Tax is generally used by the government as a fiscal tool in order to attain one certain goal—“to increase economic growth by encouraging savings and investment” (Weidenbaum 2005). However, attaining this one certain goal through tax reforms has never been so simple evidenced by the existence of a wide array of approaches each with its own strengths and weaknesses.
In recognition to this, this case will evaluate four approaches to tax reform which is laid out in the article of Murray Weidenbaum namely flat, savings-exempt income, national sales, and value-added tax. The main advantage of flat tax is being less complicated than the currently utilized income tax as well as the elimination of double taxation. However, flat tax also has the tendency of reducing the value of municipal bond significantly.
The savings-tax exempt tax on the other hand, will be lead to the simplification of the taxation process and encourage investment. However, it will necessitate a major change from the current approach and an expected hard transition period. The national sales tax is seen as a device for the simplification of the tax collection process yet has very adverse consequences for the poor. The value added tax is deemed to be the superior alternative because of its economic neutrality, elimination of double counting and being comprehensive.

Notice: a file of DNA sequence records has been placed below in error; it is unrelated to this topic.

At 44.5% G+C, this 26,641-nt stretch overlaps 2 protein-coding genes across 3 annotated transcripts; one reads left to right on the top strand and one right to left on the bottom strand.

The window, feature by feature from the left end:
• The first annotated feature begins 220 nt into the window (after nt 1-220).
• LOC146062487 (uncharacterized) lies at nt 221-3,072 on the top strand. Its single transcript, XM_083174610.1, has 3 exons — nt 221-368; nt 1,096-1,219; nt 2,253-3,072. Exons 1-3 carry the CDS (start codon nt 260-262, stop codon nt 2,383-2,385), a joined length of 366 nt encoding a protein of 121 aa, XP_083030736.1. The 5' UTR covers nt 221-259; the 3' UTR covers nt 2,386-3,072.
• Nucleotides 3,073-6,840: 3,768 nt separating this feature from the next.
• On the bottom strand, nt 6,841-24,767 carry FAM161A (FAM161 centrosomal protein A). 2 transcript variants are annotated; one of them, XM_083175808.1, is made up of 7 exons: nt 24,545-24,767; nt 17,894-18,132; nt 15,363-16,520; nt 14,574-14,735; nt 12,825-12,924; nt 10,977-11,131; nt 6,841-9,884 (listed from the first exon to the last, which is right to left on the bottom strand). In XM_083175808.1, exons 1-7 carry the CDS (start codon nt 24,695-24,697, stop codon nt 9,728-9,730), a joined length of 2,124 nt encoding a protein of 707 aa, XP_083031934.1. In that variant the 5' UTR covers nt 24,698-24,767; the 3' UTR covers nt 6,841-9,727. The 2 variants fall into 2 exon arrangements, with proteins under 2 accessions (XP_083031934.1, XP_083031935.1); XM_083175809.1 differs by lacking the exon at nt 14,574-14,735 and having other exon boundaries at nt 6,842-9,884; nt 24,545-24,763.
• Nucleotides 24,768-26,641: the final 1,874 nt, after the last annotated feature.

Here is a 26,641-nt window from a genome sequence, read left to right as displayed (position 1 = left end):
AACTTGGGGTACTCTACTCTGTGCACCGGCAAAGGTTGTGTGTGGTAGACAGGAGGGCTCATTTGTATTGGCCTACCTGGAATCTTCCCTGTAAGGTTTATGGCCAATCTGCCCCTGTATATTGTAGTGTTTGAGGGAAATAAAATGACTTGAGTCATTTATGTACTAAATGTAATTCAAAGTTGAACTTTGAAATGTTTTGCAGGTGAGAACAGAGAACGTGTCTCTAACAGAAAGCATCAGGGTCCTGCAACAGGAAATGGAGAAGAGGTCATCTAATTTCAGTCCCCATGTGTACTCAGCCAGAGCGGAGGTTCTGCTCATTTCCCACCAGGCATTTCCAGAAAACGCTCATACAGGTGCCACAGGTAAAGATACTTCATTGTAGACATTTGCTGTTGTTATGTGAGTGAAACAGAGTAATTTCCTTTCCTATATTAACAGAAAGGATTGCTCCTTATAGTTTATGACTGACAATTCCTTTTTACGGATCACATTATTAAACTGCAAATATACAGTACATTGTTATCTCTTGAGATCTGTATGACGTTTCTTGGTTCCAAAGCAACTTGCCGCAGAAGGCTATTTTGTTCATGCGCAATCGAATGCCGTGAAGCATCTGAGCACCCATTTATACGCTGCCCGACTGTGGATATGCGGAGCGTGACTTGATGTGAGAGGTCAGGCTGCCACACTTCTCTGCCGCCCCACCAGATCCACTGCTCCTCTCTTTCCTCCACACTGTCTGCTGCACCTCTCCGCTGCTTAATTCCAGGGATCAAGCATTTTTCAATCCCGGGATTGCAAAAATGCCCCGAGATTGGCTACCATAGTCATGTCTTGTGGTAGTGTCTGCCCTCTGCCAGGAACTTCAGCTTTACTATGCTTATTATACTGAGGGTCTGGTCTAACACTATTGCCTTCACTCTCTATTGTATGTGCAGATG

Yet it is perceived as anti-poor because even basic commodities such as food are taxed. In response, government often classify some basic necessity as VAT exempt. It should be noted that amidst the various alternatives, governments are not able to come up with the consensus on which single tax reform is most efficient for the attainment of economic goal. This just shows that the question of the best approach to tax reform is subjective and varies according to the needs of a nation under consideration.